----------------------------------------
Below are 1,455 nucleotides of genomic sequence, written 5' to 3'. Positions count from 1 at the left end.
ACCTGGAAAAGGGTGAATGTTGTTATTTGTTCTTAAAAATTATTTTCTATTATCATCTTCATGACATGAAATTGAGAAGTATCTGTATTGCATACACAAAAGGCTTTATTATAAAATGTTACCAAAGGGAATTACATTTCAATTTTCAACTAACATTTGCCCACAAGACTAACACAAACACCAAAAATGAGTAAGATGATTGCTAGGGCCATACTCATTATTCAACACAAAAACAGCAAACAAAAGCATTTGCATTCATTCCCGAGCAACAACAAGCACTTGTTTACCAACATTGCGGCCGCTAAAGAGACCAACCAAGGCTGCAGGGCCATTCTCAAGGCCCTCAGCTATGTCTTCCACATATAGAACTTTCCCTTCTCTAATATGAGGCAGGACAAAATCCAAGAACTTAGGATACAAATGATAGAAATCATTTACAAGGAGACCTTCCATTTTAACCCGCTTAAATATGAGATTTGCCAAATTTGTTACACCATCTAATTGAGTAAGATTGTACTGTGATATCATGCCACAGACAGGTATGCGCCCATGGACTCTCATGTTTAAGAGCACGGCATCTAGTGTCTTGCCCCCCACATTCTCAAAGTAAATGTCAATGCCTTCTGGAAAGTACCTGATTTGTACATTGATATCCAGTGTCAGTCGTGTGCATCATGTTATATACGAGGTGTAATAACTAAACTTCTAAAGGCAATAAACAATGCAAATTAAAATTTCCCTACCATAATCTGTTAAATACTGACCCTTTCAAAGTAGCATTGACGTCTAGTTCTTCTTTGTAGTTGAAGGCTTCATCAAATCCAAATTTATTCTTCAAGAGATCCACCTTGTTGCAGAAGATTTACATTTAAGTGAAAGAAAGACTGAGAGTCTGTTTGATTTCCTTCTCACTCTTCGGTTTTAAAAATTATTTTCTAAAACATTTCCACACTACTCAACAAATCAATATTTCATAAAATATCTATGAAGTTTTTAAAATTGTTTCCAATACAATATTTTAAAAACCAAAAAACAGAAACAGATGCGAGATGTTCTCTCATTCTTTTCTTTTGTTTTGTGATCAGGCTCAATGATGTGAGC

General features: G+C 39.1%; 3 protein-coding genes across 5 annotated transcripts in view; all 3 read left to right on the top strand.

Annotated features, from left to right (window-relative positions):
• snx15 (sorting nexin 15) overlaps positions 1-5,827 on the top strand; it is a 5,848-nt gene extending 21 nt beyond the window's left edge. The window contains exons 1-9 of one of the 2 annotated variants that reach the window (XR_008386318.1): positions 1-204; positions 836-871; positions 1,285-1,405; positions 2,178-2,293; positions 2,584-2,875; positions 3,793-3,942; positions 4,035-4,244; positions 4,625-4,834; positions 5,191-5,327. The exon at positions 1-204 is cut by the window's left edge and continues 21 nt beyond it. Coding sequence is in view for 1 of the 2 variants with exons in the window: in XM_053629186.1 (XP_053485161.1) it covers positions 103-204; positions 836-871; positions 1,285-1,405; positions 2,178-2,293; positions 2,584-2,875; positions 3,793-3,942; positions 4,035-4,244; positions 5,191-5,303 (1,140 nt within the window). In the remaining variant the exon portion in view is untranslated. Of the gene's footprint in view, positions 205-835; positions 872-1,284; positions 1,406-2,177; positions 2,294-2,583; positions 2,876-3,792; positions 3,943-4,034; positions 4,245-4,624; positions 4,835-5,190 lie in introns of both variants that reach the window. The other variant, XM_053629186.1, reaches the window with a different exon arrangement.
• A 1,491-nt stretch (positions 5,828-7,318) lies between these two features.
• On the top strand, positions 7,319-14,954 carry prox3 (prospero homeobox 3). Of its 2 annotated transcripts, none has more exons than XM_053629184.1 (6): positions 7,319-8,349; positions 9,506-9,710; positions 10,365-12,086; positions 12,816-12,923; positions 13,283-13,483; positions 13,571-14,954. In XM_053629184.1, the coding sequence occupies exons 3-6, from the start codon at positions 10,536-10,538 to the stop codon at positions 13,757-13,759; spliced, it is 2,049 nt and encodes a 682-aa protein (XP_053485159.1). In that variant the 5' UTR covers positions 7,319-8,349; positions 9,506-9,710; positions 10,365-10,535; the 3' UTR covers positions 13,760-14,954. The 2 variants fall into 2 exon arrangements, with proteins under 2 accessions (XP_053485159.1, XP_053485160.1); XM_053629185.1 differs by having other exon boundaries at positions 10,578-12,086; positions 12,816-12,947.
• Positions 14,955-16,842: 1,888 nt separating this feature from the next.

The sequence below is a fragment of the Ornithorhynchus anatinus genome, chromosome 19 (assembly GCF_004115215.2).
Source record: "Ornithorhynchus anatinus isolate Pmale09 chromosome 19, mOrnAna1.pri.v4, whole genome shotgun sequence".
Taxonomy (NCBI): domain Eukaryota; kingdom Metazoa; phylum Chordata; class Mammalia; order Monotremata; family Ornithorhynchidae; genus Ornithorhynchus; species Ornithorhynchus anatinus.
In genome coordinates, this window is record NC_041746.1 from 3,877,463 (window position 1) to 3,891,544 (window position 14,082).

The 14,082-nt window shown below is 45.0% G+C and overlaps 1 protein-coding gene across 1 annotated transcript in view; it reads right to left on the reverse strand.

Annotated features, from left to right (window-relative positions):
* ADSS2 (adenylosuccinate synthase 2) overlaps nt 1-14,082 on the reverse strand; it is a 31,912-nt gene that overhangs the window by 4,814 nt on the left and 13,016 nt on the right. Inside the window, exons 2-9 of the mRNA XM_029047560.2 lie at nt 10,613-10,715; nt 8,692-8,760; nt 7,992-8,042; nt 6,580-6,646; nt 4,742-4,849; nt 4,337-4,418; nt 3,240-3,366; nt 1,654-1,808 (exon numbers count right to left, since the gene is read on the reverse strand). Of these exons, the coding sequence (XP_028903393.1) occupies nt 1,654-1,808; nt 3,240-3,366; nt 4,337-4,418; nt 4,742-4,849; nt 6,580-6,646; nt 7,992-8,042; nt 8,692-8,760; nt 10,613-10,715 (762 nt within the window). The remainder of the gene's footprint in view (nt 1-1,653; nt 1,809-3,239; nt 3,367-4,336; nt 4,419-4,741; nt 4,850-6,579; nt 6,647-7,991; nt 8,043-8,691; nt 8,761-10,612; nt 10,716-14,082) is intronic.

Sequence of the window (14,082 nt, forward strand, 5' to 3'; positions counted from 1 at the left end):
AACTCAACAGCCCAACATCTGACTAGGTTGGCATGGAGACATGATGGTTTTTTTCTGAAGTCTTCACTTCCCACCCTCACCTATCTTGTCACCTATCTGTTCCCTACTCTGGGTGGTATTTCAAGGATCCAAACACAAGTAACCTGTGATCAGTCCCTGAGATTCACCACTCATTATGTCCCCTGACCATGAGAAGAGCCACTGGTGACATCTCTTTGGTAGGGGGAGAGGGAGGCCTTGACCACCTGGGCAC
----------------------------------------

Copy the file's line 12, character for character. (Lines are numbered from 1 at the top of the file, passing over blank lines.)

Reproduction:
In genome coordinates, this window is record NC_041746.1 from 3,877,463 (window position 1) to 3,891,544 (window position 14,082).